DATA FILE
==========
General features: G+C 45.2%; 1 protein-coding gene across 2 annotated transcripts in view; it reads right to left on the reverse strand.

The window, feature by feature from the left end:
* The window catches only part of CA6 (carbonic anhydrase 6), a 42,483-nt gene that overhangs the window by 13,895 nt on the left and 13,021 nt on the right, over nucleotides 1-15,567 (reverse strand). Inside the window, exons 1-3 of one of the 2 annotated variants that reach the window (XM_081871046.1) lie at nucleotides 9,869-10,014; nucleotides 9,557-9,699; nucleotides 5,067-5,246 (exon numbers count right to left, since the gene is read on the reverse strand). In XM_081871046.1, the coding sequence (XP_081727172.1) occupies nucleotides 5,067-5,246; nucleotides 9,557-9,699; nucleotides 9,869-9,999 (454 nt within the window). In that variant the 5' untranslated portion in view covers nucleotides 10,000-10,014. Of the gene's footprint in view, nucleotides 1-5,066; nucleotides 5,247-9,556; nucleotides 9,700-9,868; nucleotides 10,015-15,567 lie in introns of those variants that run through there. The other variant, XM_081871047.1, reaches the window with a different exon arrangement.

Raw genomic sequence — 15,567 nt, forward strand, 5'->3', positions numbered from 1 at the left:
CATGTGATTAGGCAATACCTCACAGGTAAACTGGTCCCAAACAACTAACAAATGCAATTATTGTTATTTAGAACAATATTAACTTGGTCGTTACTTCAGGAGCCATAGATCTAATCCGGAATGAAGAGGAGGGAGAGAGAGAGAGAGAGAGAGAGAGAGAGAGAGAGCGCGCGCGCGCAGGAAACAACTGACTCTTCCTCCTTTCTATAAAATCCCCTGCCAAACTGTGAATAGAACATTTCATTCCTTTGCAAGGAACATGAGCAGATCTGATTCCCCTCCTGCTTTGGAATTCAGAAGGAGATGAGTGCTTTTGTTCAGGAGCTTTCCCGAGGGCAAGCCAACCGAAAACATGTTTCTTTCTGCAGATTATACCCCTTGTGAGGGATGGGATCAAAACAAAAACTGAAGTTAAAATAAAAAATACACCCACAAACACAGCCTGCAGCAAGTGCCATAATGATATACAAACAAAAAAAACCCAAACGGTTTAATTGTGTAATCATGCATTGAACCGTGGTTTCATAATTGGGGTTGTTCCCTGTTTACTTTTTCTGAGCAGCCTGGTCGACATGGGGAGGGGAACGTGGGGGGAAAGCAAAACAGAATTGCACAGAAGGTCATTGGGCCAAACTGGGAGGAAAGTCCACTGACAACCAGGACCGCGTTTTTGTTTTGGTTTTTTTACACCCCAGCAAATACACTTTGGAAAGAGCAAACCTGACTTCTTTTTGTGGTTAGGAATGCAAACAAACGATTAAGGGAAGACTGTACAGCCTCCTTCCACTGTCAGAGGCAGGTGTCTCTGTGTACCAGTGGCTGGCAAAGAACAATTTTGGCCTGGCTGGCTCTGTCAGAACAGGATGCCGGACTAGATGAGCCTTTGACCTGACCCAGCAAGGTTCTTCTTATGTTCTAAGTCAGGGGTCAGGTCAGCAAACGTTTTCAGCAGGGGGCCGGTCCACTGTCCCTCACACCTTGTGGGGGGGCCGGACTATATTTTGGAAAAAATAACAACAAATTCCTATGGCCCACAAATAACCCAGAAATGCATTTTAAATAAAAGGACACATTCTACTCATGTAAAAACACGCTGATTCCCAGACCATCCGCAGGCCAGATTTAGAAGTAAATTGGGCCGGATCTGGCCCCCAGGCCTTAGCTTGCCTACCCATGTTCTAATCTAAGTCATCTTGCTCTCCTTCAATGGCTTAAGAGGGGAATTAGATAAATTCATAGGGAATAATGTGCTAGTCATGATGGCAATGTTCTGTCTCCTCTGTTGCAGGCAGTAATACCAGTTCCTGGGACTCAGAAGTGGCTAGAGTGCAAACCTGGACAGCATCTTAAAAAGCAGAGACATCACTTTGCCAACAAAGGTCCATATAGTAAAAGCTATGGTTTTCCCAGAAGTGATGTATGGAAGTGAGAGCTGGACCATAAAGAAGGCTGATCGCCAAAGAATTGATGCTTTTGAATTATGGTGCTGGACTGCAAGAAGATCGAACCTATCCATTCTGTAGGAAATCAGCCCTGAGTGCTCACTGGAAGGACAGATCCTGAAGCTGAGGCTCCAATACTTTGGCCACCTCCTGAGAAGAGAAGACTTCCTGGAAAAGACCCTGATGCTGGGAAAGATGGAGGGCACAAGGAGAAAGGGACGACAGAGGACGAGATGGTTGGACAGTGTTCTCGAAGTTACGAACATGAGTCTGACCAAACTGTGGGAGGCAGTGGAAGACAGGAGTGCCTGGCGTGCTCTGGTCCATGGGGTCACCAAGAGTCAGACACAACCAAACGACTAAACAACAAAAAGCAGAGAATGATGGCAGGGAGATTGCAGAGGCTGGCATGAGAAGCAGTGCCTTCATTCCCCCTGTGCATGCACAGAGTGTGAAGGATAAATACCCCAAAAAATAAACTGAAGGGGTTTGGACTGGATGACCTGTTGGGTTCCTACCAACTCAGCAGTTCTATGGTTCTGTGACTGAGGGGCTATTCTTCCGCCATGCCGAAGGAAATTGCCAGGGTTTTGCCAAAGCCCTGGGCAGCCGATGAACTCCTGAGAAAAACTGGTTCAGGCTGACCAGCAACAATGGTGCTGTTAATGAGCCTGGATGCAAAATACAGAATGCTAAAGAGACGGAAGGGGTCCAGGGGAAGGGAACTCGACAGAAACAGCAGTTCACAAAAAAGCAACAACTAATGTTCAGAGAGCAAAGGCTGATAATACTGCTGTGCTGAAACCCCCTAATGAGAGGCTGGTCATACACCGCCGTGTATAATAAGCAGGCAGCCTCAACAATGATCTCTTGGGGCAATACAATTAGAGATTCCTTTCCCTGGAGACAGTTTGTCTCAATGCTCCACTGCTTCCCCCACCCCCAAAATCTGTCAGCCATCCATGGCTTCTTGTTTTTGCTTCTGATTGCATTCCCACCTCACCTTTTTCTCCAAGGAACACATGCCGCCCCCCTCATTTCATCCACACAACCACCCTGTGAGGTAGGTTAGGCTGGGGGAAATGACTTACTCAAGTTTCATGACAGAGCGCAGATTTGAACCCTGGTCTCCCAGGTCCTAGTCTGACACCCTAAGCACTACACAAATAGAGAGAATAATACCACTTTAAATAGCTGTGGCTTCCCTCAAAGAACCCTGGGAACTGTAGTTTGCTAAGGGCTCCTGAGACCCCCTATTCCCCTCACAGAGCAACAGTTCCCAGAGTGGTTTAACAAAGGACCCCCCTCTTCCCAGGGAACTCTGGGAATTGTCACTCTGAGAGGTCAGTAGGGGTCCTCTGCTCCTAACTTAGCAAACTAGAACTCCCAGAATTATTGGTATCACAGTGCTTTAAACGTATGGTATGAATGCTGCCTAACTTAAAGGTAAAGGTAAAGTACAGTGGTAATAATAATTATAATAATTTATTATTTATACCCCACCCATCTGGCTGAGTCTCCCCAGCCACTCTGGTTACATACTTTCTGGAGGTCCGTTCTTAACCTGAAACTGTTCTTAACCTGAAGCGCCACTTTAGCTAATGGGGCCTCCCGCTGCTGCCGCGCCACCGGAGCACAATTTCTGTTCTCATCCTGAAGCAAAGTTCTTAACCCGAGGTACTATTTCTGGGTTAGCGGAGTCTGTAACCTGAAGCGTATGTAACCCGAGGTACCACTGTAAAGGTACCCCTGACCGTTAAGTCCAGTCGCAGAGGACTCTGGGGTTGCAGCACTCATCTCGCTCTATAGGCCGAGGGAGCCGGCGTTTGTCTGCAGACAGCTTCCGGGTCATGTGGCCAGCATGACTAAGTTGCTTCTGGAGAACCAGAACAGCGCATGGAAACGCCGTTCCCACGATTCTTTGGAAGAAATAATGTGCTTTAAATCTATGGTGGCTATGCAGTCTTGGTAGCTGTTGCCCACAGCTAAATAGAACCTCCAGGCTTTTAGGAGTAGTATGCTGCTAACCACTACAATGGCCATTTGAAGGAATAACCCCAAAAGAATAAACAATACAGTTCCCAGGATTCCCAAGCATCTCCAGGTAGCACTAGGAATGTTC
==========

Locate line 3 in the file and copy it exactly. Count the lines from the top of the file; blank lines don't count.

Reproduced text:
* The window catches only part of CA6 (carbonic anhydrase 6), a 42,483-nt gene that overhangs the window by 13,895 nt on the left and 13,021 nt on the right, over nucleotides 1-15,567 (reverse strand). Inside the window, exons 1-3 of one of the 2 annotated variants that reach the window (XM_081871046.1) lie at nucleotides 9,869-10,014; nucleotides 9,557-9,699; nucleotides 5,067-5,246 (exon numbers count right to left, since the gene is read on the reverse strand). In XM_081871046.1, the coding sequence (XP_081727172.1) occupies nucleotides 5,067-5,246; nucleotides 9,557-9,699; nucleotides 9,869-9,999 (454 nt within the window). In that variant the 5' untranslated portion in view covers nucleotides 10,000-10,014. Of the gene's footprint in view, nucleotides 1-5,066; nucleotides 5,247-9,556; nucleotides 9,700-9,868; nucleotides 10,015-15,567 lie in introns of those variants that run through there. The other variant, XM_081871047.1, reaches the window with a different exon arrangement.